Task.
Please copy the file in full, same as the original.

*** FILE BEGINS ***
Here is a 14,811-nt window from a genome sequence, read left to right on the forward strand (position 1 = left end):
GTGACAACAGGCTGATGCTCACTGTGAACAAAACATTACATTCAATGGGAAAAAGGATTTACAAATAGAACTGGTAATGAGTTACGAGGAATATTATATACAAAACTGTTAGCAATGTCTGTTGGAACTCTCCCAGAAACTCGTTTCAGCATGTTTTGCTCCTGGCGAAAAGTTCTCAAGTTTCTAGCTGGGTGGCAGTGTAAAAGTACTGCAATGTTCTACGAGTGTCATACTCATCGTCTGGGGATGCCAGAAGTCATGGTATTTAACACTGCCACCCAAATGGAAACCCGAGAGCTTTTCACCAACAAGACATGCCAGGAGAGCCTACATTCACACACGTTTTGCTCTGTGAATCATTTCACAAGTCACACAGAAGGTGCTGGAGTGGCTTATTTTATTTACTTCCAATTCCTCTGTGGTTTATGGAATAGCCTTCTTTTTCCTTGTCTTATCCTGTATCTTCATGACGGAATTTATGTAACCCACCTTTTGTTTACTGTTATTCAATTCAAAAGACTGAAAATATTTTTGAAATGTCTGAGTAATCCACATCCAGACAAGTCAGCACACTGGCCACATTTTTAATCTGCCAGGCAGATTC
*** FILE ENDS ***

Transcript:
Here is a 14,811-nt window from a genome sequence, read left to right on the forward strand (position 1 = left end):
GTGACAACAGGCTGATGCTCACTGTGAACAAAACATTACATTCAATGGGAAAAAGGATTTACAAATAGAACTGGTAATGAGTTACGAGGAATATTATATACAAAACTGTTAGCAATGTCTGTTGGAACTCTCCCAGAAACTCGTTTCAGCATGTTTTGCTCCTGGCGAAAAGTTCTCAAGTTTCTAGCTGGGTGGCAGTGTAAAAGTACTGCAATGTTCTACGAGTGTCATACTCATCGTCTGGGGATGCCAGAAGTCATGGTATTTAACACTGCCACCCAAATGGAAACCCGAGAGCTTTTCACCAACAAGACATGCCAGGAGAGCCTACATTCACACACGTTTTGCTCTGTGAATCATTTCACAAGTCACACAGAAGGTGCTGGAGTGGCTTATTTTATTTACTTCCAATTCCTCTGTGGTTTATGGAATAGCCTTCTTTTTCCTTGTCTTATCCTGTATCTTCATGACGGAATTTATGTAACCCACCTTTTGTTTACTGTTATTCAATTCAAAAGACTGAAAATATTTTTGAAATGTCTGAGTAATCCACATCCAGACAAGTCAGCACACTGGCCACATTTTTAATCTGCCAGGCAGATTC